wood structures must have heavy laminated studs and beams. When calculating heating loads, engineers need to take into account the thermal bridging through these heavy timbers, which reduces the insulation value. “I would think in Ontario you may have to have continuous insulation on the outside; in B.C. our temperatures don’t get as cold,� remarked Wong. One thing contractors need to keep in mind in these larger wood buildings is that job-site co-ordination with other trades becomes more critical than ever. “You can’t just go in and throw your system in without considering the other trades. In low rise it’s a little more forgiving. In mid-rise, because the structure is quite extensive, there’s a

lot more co-ordination in terms of installation,â€? said Wong. It remains to be seen how well large wood buildings will do in the long-term. Pope noted that in B.C. builders are ďŹ nding there is less cost savings than they had hoped. “By the time they come up with ways to help abate the noise transference, the costs rise and you’re not really saving that much money.â€? He added that there’s a move away from all wood structures to hybrid concrete, steel and wood buildings. In the long-term, building owners and occupants will decide. But for the time being, mechanical contractors and engineers need to adapt to this form of mid-rise construction. 

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Here in B.C., now they require some form of ďŹ re protection in place during construction. usually allow enough movement to compensate for contraction or expansion. Adequate compensation for expansion is one of the key things that building inspectors look for, noted Pope, who spoke to a number of other chief building inspectors for this article. “(Inspectors) look for proper use and installation of expansion joints. If the inspector on the site doesn’t think it’s covered adequately, he will asked the professional engineer of record to address it.â€?

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Fire protection As we mentioned, ďŹ re protection is a major issue. And wood buildings are particularly vulnerable during construction. “Here in B.C., now they require some form of ďŹ re protection in place during construction,â€? noted Wong. Among other things, where buildings require standpipes there must be at least one standpipe, placed adjacent to useable stairs, with ďŹ re hose connections, before the building reaches 40 feet above ďŹ re department access. B.C. also considers an underground parking garage as a separate building. It requires a two-hour FT (ďŹ re and temperature) rating between the parking garage and the building. “This FT rating is tricky with an all cast iron system,â€? noted Wong. He will often specify a cast iron system above and a PVC (IPEX System 15) system below to prevent heat transfer. However, he has found that some municipalities won’t allow the cast iron/PVC combination. “If you use cast iron all the way you end up having to install some fairly signiďŹ cant insulation to meet the temperature rating. It’s got to be stainless steel wrapped and have a reective jacket.â€?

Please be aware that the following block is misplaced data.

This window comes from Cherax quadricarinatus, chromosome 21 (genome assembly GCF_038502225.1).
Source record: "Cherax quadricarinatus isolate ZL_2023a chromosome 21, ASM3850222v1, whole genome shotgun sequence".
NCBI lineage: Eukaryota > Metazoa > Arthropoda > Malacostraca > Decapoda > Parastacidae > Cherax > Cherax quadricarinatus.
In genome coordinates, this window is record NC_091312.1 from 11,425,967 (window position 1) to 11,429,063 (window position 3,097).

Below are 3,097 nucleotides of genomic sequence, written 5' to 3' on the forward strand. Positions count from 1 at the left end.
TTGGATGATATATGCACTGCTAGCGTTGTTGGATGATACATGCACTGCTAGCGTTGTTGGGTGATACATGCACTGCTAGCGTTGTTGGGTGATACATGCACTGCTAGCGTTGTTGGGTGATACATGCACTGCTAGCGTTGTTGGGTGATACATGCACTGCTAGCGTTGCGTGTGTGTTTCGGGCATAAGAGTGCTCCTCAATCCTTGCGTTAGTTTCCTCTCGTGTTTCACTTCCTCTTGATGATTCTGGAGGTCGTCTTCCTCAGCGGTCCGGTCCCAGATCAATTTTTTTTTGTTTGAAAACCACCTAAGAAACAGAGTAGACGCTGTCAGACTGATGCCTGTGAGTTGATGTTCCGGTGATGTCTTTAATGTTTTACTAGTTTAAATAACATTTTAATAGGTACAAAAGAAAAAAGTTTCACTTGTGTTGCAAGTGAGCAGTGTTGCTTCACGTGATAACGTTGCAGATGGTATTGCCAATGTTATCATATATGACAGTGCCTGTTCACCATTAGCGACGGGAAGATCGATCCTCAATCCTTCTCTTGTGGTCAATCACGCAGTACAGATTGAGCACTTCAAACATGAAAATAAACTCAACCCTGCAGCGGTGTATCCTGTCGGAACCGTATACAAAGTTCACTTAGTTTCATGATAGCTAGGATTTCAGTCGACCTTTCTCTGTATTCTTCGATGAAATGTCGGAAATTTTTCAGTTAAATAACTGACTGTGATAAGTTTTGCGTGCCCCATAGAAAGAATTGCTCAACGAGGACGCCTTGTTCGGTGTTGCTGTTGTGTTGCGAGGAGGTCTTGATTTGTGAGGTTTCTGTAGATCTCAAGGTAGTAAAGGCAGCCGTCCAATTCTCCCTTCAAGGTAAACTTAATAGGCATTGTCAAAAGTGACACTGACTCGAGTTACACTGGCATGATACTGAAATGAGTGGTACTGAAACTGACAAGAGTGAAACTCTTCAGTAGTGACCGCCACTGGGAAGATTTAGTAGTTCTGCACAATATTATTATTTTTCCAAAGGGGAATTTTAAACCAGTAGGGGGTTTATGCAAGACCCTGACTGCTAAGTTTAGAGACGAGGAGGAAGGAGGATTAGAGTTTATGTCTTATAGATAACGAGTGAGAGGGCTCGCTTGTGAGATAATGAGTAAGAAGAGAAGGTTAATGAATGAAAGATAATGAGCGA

Thermal bridging Thermal bridging through heavy wood beams can also be an issue. Because B.C. is in an earthquake zone, tall

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Q Hot Water Heating The old DHW tanks were past their design lifespan and starting to leak.

Funny, the new tanks look just like the old tanks. Once installation and operating costs were calculated, that proved the most prudent way to proceed.

˜ HOT WATER

TANK REPLACEMENT Sometimes best intentions bump up against hard economic realities By Michael McCartney

G

erman Canadian Housing of Newmarket, Ont. is a complex of townhouses and residential towers with some geared-toincome as well as full-rate rentals and condominiums. The complex was built in 1999 to a very high standard of construction thanks to the presence of a

Due diligence The taller of the two towers has three 80-gallon tanks. The shorter one has two. When one tank in each tower failed it became apparent that their outright replacement had to happen. As is the case with most complexes governed by a management firm and a board of directors, it was deemed necessary to have a third party handle the specifications for the new tanks as well as the tendering and implementation processes. This was not a big-money project, but due diligence was called for in this instance just as it would for a major repair like a chiller change-out.

Analysis of the summer gas bills revealed that the high efficiency tanks would generate a payback that was very long-term compared to the savings offered immediately… regional building official on its board of directors. Subsequent to the project being turned over, a similarly high standard of maintenance has been met for all items of mechanical equipment. It was not surprising, therefore, that the domestic hot water tanks installed as original equipment outlasted their design lives by several years.